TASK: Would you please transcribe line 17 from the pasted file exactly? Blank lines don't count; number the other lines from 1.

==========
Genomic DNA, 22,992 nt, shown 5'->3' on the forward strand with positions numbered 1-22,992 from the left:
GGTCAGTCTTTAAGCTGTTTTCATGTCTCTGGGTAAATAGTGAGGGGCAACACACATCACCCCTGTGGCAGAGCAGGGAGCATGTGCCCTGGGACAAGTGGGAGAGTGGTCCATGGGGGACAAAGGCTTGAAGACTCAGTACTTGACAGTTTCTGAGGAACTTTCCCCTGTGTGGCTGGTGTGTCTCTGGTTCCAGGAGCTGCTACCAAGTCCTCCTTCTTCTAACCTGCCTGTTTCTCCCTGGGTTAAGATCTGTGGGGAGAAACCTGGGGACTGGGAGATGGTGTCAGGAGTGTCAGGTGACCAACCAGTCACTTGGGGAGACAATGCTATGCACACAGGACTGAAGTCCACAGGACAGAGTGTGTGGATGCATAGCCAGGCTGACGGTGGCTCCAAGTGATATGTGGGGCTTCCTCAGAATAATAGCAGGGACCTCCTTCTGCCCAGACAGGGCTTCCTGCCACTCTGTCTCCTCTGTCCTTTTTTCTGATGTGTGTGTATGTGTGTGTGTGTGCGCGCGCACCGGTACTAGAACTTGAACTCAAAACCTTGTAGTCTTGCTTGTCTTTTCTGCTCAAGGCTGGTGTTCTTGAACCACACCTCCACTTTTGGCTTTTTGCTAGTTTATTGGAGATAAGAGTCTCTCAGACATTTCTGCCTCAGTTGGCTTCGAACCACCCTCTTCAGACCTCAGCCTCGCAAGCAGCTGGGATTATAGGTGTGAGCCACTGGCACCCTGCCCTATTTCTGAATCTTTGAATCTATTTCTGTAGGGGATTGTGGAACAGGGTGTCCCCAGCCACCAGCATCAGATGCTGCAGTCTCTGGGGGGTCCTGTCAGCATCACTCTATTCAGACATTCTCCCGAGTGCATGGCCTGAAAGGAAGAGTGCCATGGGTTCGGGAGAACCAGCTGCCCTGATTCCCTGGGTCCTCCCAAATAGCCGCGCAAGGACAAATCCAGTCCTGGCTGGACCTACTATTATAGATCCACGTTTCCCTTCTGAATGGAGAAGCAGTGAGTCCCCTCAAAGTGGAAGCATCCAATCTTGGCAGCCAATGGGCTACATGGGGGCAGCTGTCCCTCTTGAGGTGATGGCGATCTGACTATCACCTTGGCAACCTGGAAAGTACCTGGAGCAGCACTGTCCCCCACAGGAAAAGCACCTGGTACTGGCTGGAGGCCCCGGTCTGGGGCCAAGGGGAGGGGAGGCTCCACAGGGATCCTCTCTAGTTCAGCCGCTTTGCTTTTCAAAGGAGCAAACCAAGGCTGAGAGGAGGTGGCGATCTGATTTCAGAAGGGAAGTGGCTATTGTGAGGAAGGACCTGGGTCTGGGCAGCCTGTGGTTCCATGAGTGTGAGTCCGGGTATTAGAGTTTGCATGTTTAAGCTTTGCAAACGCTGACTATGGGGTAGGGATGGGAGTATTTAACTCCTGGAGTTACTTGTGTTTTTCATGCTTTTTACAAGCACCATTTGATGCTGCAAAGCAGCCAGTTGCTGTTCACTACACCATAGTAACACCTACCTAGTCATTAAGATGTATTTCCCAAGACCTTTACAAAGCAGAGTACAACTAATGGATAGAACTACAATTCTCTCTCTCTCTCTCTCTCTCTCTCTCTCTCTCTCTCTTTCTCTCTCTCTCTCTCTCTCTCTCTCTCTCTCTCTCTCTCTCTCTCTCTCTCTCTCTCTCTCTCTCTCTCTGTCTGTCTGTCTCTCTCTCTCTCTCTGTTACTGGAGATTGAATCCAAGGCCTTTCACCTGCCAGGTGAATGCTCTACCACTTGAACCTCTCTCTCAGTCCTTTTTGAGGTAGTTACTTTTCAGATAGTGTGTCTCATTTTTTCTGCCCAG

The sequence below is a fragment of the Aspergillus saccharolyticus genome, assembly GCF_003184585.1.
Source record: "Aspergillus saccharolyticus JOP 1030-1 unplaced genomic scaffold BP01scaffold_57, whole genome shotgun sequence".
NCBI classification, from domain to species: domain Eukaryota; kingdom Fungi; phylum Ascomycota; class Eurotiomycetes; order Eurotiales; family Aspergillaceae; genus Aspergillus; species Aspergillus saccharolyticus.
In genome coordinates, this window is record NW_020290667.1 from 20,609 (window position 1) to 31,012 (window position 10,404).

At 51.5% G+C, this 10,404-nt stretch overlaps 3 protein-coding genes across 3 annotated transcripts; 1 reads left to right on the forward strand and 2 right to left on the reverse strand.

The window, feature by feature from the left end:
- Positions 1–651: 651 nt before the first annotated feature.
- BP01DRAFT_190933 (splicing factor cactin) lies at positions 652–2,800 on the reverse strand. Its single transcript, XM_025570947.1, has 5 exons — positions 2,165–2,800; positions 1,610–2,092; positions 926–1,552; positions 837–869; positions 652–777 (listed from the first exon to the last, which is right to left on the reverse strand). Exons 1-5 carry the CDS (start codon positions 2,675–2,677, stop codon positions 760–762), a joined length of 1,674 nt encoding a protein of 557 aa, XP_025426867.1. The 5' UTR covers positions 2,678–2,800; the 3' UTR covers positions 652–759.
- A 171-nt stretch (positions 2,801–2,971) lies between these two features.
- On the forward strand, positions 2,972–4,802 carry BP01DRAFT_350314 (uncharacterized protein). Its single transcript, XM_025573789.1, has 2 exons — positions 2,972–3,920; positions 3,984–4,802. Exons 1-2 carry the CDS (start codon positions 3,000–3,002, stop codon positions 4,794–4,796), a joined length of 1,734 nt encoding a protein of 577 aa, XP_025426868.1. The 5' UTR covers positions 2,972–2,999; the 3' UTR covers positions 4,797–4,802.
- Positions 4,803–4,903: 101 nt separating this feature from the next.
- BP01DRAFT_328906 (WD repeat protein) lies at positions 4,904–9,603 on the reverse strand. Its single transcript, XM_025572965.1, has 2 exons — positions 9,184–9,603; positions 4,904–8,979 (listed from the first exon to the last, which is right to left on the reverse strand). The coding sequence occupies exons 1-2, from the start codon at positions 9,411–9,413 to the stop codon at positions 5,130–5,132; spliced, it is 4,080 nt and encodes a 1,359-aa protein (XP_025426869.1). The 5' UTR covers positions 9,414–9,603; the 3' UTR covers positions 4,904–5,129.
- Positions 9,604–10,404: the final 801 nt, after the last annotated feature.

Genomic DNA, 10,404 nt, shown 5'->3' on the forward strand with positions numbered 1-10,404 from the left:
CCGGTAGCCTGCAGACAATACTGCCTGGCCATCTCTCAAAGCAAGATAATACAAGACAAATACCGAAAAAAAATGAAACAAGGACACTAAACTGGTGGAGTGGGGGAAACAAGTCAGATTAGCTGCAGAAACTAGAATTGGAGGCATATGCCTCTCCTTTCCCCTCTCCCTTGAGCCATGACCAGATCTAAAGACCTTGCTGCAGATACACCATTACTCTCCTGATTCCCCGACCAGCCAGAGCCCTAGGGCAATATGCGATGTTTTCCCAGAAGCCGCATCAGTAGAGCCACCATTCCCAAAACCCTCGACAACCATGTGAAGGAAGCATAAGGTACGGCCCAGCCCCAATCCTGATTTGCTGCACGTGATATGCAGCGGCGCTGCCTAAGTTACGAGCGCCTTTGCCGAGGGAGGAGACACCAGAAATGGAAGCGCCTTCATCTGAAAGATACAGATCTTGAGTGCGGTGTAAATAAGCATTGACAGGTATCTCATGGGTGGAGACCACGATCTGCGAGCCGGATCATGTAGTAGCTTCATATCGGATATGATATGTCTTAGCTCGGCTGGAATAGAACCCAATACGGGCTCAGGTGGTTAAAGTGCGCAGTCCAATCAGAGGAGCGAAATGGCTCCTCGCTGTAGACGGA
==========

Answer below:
CCGGTAGCCTGCAGACAATACTGCCTGGCCATCTCTCAAAGCAAGATAATACAAGACAAATACCGAAAAAAAATGAAACAAGGACACTAAACTGGTGGAGTGGGGGAAACAAGTCAGATTAGCTGCAGAAACTAGAATTGGAGGCATATGCCTCTCCTTTCCCCTCTCCCTTGAGCCATGACCAGATCTAAAGACCTTGCTGCAGATACACCATTACTCTCCTGATTCCCCGACCAGCCAGAGCCCTAGGGCAATATGCGATGTTTTCCCAGAAGCCGCATCAGTAGAGCCACCATTCCCAAAACCCTCGACAACCATGTGAAGGAAGCATAAGGTACGGCCCAGCCCCAATCCTGATTTGCTGCACGTGATATGCAGCGGCGCTGCCTAAGTTACGAGCGCCTTTGCCGAGGGAGGAGACACCAGAAATGGAAGCGCCTTCATCTGAAAGATACAGATCTTGAGTGCGGTGTAAATAAGCATTGACAGGTATCTCATGGGTGGAGACCACGATCTGCGAGCCGGATCATGTAGTAGCTTCATATCGGATATGATATGTCTTAGCTCGGCTGGAATAGAACCCAATACGGGCTCAGGTGGTTAAAGTGCGCAGTCCAATCAGAGGAGCGAAATGGCTCCTCGCTGTAGACGGA